It’s clear that no matter how the Supreme Court rules on healthcare reform, the way health care is delivered in the U.S. is changing dramatically. The consensus among healthcare experts is that a new delivery model called the Accountable Care Organization (ACO) is here to stay.
The ACO model brings healthcare providers together under one business umbrella to manage the needs of patients. Unlike the HMO model of the 80s, which was led by insurance companies, the ACO approach is driven more by physicians and hospital groups. The goal with this model is to increase the quality of care while keeping costs down. Providers share any cost savings associated with their services as long as they meet certain quality-of-care requirements. The move is a significant one; it’s taking the industry from what has traditionally been focused on fee-for-service with rewards for volume to more of a shared-risk strategy that relies on fee-for-performance. Unlike HMOs, this model is also patient-centric; the goal is to improve quality and lower costs – without limiting choice (which, as many will remember, was one of the leading consumer frustrations with HMO plans).

ACOs are still in their infancy, but many healthcare providers are pooling their resources.  Local companies, such as Waltham, Mass.-based Medventive, stand out by helping healthcare organizations use technology, including clinical-integration and risk-management tools, to successfully transform themselves into ACOs. Other key strategies of successful ACOs include integrated-care models that improve communication between primary care doctors, specialists, hospitals and other caregivers and allow providers to focus more on case management and preventative care.

In Massachusetts, Senate President Therese Murray is working on a major healthcare bill that would also move the industry away from a traditional fee-for-service approach and toward more of an ACO approach. The bill is another effort by the Commonwealth to address the soaring costs of healthcare.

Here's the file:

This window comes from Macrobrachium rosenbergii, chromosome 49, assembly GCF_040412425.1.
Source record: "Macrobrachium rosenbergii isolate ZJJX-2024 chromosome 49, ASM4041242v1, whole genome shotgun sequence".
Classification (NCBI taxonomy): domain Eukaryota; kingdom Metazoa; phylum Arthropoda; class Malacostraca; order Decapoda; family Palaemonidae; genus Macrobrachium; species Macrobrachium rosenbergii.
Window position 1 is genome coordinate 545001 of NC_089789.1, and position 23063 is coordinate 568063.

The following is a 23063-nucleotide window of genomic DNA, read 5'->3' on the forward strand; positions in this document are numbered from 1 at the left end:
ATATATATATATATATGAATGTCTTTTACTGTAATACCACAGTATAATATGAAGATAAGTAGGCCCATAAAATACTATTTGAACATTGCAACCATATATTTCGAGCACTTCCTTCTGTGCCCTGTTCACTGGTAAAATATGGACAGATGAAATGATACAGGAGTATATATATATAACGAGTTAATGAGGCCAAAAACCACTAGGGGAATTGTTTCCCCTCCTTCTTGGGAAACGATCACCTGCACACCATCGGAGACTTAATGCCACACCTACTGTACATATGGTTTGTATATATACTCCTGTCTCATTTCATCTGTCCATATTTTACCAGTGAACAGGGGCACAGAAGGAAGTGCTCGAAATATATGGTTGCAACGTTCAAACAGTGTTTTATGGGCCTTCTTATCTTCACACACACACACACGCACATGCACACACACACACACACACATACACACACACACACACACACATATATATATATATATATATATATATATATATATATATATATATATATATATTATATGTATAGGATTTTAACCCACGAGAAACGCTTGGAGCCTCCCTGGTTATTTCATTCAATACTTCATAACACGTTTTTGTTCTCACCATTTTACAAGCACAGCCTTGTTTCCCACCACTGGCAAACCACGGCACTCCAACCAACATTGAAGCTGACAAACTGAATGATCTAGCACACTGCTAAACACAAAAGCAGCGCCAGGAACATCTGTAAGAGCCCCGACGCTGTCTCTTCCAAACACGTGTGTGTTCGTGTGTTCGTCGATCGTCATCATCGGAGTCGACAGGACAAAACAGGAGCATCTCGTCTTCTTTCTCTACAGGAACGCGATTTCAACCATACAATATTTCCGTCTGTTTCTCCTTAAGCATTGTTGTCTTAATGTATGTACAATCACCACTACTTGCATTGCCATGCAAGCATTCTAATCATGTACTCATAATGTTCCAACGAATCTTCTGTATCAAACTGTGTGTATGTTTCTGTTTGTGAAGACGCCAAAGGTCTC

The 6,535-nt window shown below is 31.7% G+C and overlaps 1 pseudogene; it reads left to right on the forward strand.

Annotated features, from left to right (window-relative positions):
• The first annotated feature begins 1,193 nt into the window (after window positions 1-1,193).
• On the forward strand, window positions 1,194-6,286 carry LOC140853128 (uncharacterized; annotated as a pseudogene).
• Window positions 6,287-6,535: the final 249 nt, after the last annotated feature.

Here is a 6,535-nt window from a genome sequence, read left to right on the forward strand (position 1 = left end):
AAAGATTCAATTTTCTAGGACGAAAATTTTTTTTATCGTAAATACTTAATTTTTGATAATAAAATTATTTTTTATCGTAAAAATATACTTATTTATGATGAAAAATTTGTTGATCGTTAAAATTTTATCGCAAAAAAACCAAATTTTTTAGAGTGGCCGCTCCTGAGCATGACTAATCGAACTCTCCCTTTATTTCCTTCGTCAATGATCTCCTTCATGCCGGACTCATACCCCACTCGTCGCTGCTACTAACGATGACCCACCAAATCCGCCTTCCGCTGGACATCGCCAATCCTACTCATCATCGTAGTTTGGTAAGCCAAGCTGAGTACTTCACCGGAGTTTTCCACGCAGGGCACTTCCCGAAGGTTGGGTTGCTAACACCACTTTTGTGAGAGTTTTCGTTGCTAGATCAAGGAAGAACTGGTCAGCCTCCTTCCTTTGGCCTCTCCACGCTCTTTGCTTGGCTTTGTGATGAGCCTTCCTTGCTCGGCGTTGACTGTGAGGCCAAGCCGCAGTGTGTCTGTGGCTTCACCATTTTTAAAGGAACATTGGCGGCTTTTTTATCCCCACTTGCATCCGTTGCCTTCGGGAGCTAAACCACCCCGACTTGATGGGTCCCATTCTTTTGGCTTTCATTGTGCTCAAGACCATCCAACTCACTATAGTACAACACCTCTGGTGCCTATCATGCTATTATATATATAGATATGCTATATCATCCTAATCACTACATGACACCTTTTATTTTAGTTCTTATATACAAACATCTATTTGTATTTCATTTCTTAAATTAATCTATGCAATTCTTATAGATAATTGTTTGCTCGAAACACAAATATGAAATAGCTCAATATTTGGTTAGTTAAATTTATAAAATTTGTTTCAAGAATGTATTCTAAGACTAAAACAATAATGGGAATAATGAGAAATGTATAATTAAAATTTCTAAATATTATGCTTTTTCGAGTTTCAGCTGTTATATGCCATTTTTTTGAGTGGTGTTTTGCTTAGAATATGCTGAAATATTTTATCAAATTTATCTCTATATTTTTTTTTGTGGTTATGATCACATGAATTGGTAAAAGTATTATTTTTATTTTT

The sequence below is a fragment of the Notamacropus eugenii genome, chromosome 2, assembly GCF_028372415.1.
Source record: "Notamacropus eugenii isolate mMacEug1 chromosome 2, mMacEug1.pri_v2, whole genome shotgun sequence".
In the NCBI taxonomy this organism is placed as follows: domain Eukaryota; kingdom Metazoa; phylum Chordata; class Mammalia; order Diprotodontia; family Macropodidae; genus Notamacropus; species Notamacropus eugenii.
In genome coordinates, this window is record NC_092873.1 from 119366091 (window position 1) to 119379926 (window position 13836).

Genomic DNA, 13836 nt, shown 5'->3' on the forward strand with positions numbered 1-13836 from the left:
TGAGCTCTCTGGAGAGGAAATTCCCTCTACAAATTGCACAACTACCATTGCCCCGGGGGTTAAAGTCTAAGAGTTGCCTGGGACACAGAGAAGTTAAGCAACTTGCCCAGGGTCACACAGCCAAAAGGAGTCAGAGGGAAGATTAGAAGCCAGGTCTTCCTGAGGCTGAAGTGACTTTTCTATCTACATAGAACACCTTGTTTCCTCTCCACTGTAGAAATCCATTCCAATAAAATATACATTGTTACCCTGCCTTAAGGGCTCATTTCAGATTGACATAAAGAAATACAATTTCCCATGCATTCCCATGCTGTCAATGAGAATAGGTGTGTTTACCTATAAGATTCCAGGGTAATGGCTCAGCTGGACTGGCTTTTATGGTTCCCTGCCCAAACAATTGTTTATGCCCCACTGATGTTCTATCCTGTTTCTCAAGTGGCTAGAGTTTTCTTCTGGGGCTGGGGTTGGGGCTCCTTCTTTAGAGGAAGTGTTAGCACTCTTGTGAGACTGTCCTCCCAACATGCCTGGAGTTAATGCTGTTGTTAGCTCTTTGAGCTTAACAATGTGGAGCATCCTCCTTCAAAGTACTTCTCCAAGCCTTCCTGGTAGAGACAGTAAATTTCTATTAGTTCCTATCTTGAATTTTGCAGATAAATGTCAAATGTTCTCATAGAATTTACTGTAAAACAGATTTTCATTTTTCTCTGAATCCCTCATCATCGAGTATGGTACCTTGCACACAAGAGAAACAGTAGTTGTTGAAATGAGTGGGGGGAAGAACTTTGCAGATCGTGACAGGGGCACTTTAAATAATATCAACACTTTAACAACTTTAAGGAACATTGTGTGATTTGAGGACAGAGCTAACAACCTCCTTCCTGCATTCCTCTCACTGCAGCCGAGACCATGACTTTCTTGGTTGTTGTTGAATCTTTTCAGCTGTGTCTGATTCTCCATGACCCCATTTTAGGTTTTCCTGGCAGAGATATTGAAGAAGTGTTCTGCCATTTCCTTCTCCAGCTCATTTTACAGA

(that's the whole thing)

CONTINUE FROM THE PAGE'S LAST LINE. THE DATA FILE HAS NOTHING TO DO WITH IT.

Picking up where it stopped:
In recent remarks to the Greater Boston Chamber of Commerce, Murray noted that “Hospital systems have stepped up their efforts to provide quality health care within set budgets.” Murray referenced five Massachusetts healthcare systems that were recognized this year by the U.S. Department of Health and Human Services as “Pioneer Accountable Care Organizations” for “providing better care at a lower cost by emphasizing primary, preventative care, improving integration between doctors and reducing unnecessary tests and hospitalizations.”

Thirty two Pioneer ACOs have been selected nationwide –including Partners HealthCare, Steward Health Care System, the Beth Israel Deaconess Physician Organization, Mount Auburn Cambridge Independent Practice Association and Atrius Health in Massachusetts.  The purpose is to test different payment arrangements for Medicare beneficiaries that support these organizations in providing better outcomes at a lower cost and, ultimately, to demonstrate the viability of the ACO model to all patients. As Dr. Gene Lindsey, president and CEO of Atrius Health, said in a recent article, Atrius “follows the ‘Triple Aim’ — high-quality care of the individual, improving the health of populations and doing it all at sustainable costs.”  That sums it up nicely.

What do you think? Will ACOs succeed? Why or why not?

Stacey Mann is EVP, Account Services for Greenough. Follow her on Twitter @sliedermanmann